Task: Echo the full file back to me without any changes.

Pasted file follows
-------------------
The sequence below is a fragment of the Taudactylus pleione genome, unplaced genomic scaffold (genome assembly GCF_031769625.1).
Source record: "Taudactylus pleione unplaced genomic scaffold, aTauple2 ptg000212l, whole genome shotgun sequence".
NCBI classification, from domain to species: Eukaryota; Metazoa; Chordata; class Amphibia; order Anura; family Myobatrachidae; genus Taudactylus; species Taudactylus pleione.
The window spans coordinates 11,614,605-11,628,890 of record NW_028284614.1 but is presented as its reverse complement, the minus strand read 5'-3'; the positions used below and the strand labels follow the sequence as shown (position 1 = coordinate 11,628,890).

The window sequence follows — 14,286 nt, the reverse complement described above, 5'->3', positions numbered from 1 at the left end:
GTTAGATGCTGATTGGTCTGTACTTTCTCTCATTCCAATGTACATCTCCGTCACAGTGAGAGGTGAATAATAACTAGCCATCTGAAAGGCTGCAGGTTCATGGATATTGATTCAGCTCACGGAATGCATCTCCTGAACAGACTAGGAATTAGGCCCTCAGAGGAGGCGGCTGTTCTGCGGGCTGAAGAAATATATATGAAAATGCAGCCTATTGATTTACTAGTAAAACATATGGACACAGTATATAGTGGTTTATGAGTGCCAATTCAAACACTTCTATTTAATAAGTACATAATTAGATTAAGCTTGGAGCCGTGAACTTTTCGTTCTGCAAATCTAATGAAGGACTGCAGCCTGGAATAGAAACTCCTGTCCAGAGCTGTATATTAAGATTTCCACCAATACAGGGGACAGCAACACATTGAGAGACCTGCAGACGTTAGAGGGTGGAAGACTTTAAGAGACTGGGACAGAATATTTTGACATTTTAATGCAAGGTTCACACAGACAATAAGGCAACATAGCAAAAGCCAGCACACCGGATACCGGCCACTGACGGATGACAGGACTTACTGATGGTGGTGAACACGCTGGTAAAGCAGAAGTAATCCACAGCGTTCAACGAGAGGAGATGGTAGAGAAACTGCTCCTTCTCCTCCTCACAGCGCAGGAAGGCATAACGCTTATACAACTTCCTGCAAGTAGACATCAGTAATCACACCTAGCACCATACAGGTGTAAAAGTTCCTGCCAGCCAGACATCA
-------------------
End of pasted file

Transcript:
The sequence below is a fragment of the Taudactylus pleione genome, unplaced genomic scaffold (genome assembly GCF_031769625.1).
Source record: "Taudactylus pleione unplaced genomic scaffold, aTauple2 ptg000212l, whole genome shotgun sequence".
NCBI classification, from domain to species: Eukaryota; Metazoa; Chordata; class Amphibia; order Anura; family Myobatrachidae; genus Taudactylus; species Taudactylus pleione.
The window spans coordinates 11,614,605-11,628,890 of record NW_028284614.1 but is presented as its reverse complement, the minus strand read 5'-3'; the positions used below and the strand labels follow the sequence as shown (position 1 = coordinate 11,628,890).

The window sequence follows — 14,286 nt, the reverse complement described above, 5'->3', positions numbered from 1 at the left end:
GTTAGATGCTGATTGGTCTGTACTTTCTCTCATTCCAATGTACATCTCCGTCACAGTGAGAGGTGAATAATAACTAGCCATCTGAAAGGCTGCAGGTTCATGGATATTGATTCAGCTCACGGAATGCATCTCCTGAACAGACTAGGAATTAGGCCCTCAGAGGAGGCGGCTGTTCTGCGGGCTGAAGAAATATATATGAAAATGCAGCCTATTGATTTACTAGTAAAACATATGGACACAGTATATAGTGGTTTATGAGTGCCAATTCAAACACTTCTATTTAATAAGTACATAATTAGATTAAGCTTGGAGCCGTGAACTTTTCGTTCTGCAAATCTAATGAAGGACTGCAGCCTGGAATAGAAACTCCTGTCCAGAGCTGTATATTAAGATTTCCACCAATACAGGGGACAGCAACACATTGAGAGACCTGCAGACGTTAGAGGGTGGAAGACTTTAAGAGACTGGGACAGAATATTTTGACATTTTAATGCAAGGTTCACACAGACAATAAGGCAACATAGCAAAAGCCAGCACACCGGATACCGGCCACTGACGGATGACAGGACTTACTGATGGTGGTGAACACGCTGGTAAAGCAGAAGTAATCCACAGCGTTCAACGAGAGGAGATGGTAGAGAAACTGCTCCTTCTCCTCCTCACAGCGCAGGAAGGCATAACGCTTATACAACTTCCTGCAAGTAGACATCAGTAATCACACCTAGCACCATACAGGTGTAAAAGTTCCTGCCAGCCAGACATCA